Growers get tips on Cosmic Crisp apple

Dan Wheat/Capital Press Stefano Mussachi, WSU tree fruit physiologist, shows growers a Cosmic Crisp apple tree in spindle tree style at the WSU Sunrise Research Orchard near Rock Island, Wash., on April 7. Mussachi and others gave more Cosmic Crisp growing tips at a Sept. 22 field day.

ROCK ISLAND, Wash. — As growers plant the new Cosmic Crisp apple variety for the first time next spring, they need to think about what type of tree structure will be best-suited for robotic apple picking, a research scientist says.

“Cosmic Crisp should work great for robotic picking so which structure do they think is best for that?” asked Tom Auvil, research horticulturalist at the Washington Tree Fruit Research Commission in Wenatchee.

Options are the European V-trellis, spindle or biaxial designs. There are pros and cons to each, said Tianna DuPont, Washington State University Extension tree fruit specialist.

The biaxial tends to work well in heavier soils, the tall spindle in lighter soils and while a lot of growers like the European V it can be difficult for mechanical pruning and harvesting because of greater canopy depth, she said.

WSU and a private company, Abundant Robotics of Menlo Park, Calif., are testing robotic picking they say could be a commercial reality in three to five years.

Auvil and other scientists gave tips on how to grow Cosmic Crisp during a Sept. 22 field day at the WSU Sunrise Research Orchard south of Rock Island. It was attended by more than 100 growers and included the WSU WA 2 apple variety and a Stemilt Growers orchard near Quincy.

Cosmic Crisp, is a cross between Honeycrisp and Enterprise that the Washington apple industry believes will become more popular than Honeycrisp and hopes is the future state apple.

About 700,000 Cosmic Crisp trees will be ready for planting next spring, Auvil said. Close to 4 million were budded the last two months by regional nurseries for planting in the spring of 2018, Willow Drive Nursery has said.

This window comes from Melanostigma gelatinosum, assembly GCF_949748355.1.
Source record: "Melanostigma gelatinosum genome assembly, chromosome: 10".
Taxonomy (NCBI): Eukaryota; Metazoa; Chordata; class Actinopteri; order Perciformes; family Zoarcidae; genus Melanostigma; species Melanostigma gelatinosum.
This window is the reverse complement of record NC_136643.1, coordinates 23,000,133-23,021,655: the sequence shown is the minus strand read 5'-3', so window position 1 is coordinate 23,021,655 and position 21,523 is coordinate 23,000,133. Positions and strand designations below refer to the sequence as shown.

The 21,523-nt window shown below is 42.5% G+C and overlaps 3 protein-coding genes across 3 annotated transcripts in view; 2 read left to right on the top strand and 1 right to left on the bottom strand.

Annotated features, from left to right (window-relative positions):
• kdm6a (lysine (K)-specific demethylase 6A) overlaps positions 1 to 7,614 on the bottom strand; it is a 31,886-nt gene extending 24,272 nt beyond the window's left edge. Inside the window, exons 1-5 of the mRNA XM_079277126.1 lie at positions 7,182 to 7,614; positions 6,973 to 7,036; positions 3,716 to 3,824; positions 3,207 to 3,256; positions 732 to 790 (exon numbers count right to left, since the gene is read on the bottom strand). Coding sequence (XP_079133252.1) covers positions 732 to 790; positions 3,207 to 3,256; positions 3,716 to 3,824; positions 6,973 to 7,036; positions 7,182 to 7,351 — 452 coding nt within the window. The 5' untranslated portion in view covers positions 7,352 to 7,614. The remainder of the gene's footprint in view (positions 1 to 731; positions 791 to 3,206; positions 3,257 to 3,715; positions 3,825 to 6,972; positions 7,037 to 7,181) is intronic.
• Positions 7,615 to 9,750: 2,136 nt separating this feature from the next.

Cosmic Crisp can grow vigorously and water and nutrition should be managed so shoot growth in the first year reaches 3 to 4 feet on the vertical leader, Auvil said.

As vigor increases potential crop density declines and blind wood increases, he said.

Blind wood is too much limb spacing between fruit and results in fruit growing on outer edges of tree canopies where it is more susceptible to sunburn.

Girdling and notching bark produces more shoots, reducing blind wood and clustering fruit closer to tree stems, Stefano Musacchi, WSU tree fruit physiologist, said at a field day last April.

Fruit production most successfully reduces vigor, Auvil said.

Cosmic Crisp sets most of its fruit at shoot tips so repeated pruning of tips delays or reduces production, he said. Pruning should be done cautiously until cropping controls vigor, he said.

Cosmic Crisp should not be thinned until fruitlet stage, Auvil said. Bloom and post-bloom thinning has not been done and mechanical bloom thinning, done once, resulted in over thinning, he said.

Auvil’s other tips:

• Spray newly planted trees for mildew as transplant shock may encourage the disease to suppress growth.

• Prune shoots and branches at four to six buds when planting.

• Plant two or three different pollinizers every 30 feet in every row. Do not use Manchurian as it is not fully compatible.

• Plant on a precocious rootstock: Malling 9 No. 337, Pajam 2, Geneva 11, Geneva 41, Budagovski 9 or Mark.

DuPont said Cosmic Crisp apples grow fairly symmetrical, have a narrow size profile, are not susceptible to sunburn or bruising and store better than some varieties, having no problem with many common storage disorders.

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